'Food addiction' and its association with a dopaminergic multilocus genetic profile

Davis, Caroline, Loxton, Natalie J., Levitan, Robert D., Kaplan, Allan S., Carter, Jacqueline C. and Kennedy, James L. (2013) 'Food addiction' and its association with a dopaminergic multilocus genetic profile. Physiology and Behavior, 118 63-69. doi:10.1016/j.physbeh.2013.05.014

Author Davis, Caroline
Loxton, Natalie J.
Levitan, Robert D.
Kaplan, Allan S.
Carter, Jacqueline C.
Kennedy, James L.
Title 'Food addiction' and its association with a dopaminergic multilocus genetic profile
Journal name Physiology and Behavior   Check publisher's open access policy
ISSN 0031-9384
Publication date 2013-06
Sub-type Article (original research)
DOI 10.1016/j.physbeh.2013.05.014
Volume 118
Start page 63
End page 69
Total pages 7
Place of publication Philadelphia, PA, United States
Publisher Elsevier
Collection year 2014
Language eng
Formatted abstract
Background: Our objective was to employ a novel genetic methodology - whereby functional variants of the dopamine pathway were aggregated to reflect a polygenic liability - in the study of food addiction. We anticipated that the composite index of elevated dopamine signaling (a multilocus genetic profile score [MLGP]) would distinguish those with a designation of food addiction (according to the Yale Food Addiction Scale [YFAS] criteria), and age and weight equivalent controls. Our second aim was to assess whether this index was positively associated with eating-related sub-phenotypes of food addiction (e.g. binge eating and food cravings).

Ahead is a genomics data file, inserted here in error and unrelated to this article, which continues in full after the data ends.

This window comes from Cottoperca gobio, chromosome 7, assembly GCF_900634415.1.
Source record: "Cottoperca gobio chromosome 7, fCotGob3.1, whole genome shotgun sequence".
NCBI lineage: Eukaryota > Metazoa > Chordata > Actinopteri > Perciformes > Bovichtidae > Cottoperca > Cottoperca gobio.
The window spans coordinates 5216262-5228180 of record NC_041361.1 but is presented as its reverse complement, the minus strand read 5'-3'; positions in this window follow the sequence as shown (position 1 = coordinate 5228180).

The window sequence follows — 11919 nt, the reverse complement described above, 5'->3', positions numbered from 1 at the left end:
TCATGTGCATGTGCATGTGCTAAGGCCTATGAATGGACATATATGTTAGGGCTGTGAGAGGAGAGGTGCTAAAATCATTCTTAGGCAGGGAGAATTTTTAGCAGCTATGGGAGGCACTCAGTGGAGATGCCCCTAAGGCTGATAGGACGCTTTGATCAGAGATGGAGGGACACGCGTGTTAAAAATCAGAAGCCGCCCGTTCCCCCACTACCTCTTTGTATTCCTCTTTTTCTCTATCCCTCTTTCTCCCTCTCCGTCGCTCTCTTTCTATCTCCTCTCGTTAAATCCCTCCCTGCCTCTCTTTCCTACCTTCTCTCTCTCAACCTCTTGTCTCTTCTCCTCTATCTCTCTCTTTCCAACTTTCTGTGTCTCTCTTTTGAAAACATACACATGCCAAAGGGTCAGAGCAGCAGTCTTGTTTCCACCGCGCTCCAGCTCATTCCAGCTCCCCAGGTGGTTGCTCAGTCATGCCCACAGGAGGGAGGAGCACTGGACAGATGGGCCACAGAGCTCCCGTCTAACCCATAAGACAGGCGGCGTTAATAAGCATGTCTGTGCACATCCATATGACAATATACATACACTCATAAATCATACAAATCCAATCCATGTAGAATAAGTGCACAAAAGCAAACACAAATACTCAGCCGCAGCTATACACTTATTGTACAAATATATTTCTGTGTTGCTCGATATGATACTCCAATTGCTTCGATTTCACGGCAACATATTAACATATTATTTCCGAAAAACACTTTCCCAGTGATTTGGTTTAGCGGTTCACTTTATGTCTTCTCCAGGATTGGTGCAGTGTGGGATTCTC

Methods: Adults (n= 120) recruited from the community were solicited for an overeating/overweight study. Eating-behavior questionnaires were completed and a blood sample was taken for genotyping.

Results and conclusions: The YFAS identified 21 participants with food addiction. As predicted, the MLGP score was higher in those with YFAS-diagnosed food addiction, and it correlated positively with binge eating, food cravings, and emotional overeating. We then tested a multiple-mediation model proposing that reward-driven overeating facilitates the relationship between the MLGP score and food addiction. The model was statistically significant, supporting the view that the relationship between a composite genetic index of dopamine signaling and food addiction is mediated by certain aspects of reward-responsive overeating.
Keyword Food addiction
Q-Index Code C1
Q-Index Status Confirmed Code
Institutional Status UQ

Document type: Journal Article
Sub-type: Article (original research)
Collections: Official 2014 Collection
School of Psychology Publications
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